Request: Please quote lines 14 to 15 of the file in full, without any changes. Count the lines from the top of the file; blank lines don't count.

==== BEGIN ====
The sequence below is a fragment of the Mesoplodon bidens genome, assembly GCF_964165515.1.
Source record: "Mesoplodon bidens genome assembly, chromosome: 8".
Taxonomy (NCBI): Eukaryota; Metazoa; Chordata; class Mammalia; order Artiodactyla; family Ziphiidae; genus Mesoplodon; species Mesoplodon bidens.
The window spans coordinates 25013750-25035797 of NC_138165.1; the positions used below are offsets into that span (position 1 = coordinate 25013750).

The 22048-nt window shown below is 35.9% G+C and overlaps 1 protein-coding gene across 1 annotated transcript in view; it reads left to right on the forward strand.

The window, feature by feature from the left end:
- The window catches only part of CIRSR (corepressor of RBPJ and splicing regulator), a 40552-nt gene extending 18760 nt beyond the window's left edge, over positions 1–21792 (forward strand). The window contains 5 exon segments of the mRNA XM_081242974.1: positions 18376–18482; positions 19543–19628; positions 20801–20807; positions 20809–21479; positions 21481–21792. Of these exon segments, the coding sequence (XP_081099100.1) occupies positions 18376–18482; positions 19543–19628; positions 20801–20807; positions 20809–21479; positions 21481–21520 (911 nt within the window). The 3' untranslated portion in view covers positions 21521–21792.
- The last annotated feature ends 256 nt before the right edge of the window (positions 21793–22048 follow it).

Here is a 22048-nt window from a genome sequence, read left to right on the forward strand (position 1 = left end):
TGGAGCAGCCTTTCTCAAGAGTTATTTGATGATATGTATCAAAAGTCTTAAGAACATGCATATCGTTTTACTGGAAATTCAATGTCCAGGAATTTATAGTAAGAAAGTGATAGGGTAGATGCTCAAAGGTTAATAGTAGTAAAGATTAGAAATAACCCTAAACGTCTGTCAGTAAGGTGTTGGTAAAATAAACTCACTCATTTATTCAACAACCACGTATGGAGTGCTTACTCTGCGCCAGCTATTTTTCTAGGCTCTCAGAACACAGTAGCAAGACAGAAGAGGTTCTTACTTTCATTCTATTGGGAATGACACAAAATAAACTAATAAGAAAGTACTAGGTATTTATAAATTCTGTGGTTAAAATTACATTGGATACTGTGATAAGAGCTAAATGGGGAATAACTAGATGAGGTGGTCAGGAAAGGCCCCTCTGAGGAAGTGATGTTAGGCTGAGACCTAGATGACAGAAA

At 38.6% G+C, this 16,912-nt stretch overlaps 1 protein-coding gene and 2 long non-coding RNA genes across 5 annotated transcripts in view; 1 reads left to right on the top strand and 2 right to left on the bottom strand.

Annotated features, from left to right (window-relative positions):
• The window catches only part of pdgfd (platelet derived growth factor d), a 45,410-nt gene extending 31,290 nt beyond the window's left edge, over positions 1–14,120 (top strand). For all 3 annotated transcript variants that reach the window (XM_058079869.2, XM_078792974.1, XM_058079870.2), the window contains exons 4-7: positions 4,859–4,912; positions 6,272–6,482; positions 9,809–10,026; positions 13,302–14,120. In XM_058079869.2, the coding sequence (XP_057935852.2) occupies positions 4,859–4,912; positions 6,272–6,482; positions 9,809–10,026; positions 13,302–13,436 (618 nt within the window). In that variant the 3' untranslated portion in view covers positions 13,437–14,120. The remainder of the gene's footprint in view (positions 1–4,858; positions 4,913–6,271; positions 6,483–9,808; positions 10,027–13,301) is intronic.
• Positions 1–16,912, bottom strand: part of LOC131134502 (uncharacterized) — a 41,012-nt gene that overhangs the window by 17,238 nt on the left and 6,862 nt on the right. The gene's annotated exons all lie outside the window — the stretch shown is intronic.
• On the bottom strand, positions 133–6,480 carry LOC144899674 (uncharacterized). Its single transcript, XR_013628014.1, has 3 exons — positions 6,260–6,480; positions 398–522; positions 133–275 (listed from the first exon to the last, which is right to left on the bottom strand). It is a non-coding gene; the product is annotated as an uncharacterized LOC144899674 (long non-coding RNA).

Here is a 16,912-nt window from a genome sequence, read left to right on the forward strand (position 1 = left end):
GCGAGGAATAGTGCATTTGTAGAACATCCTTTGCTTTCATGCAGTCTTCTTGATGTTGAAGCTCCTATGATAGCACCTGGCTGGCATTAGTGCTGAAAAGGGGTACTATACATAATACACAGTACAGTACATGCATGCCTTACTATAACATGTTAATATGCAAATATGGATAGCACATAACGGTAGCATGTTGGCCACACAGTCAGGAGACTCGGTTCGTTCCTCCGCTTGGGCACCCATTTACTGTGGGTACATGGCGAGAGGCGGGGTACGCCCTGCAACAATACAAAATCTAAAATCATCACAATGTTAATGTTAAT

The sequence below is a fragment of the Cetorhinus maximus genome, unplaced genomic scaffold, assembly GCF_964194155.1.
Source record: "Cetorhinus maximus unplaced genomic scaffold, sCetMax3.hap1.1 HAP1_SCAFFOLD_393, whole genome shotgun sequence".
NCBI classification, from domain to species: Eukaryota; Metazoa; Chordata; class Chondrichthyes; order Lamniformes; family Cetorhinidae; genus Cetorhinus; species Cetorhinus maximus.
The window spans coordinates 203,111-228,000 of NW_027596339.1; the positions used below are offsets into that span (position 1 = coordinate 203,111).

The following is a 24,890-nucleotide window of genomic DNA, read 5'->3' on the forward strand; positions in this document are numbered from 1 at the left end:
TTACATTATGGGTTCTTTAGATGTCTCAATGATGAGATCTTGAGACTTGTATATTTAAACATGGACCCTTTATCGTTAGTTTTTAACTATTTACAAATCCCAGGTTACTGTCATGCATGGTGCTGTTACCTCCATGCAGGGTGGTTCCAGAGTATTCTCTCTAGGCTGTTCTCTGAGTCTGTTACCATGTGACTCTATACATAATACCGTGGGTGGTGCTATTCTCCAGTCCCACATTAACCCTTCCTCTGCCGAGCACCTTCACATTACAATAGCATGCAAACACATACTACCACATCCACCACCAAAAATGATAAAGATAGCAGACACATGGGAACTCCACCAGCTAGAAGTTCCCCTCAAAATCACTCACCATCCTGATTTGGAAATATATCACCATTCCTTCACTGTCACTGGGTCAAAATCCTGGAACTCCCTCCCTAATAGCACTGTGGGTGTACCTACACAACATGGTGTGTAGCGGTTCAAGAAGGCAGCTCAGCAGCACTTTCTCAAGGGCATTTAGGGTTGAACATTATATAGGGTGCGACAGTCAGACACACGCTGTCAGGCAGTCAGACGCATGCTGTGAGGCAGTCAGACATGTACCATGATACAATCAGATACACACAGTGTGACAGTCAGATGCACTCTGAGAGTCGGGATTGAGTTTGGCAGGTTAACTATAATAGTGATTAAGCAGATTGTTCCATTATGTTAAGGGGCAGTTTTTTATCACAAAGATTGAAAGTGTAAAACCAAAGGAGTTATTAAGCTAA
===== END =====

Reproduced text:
• Positions 1–16,912, bottom strand: part of LOC131134502 (uncharacterized) — a 41,012-nt gene that overhangs the window by 17,238 nt on the left and 6,862 nt on the right. The gene's annotated exons all lie outside the window — the stretch shown is intronic.
• On the bottom strand, positions 133–6,480 carry LOC144899674 (uncharacterized). Its single transcript, XR_013628014.1, has 3 exons — positions 6,260–6,480; positions 398–522; positions 133–275 (listed from the first exon to the last, which is right to left on the bottom strand). It is a non-coding gene; the product is annotated as an uncharacterized LOC144899674 (long non-coding RNA).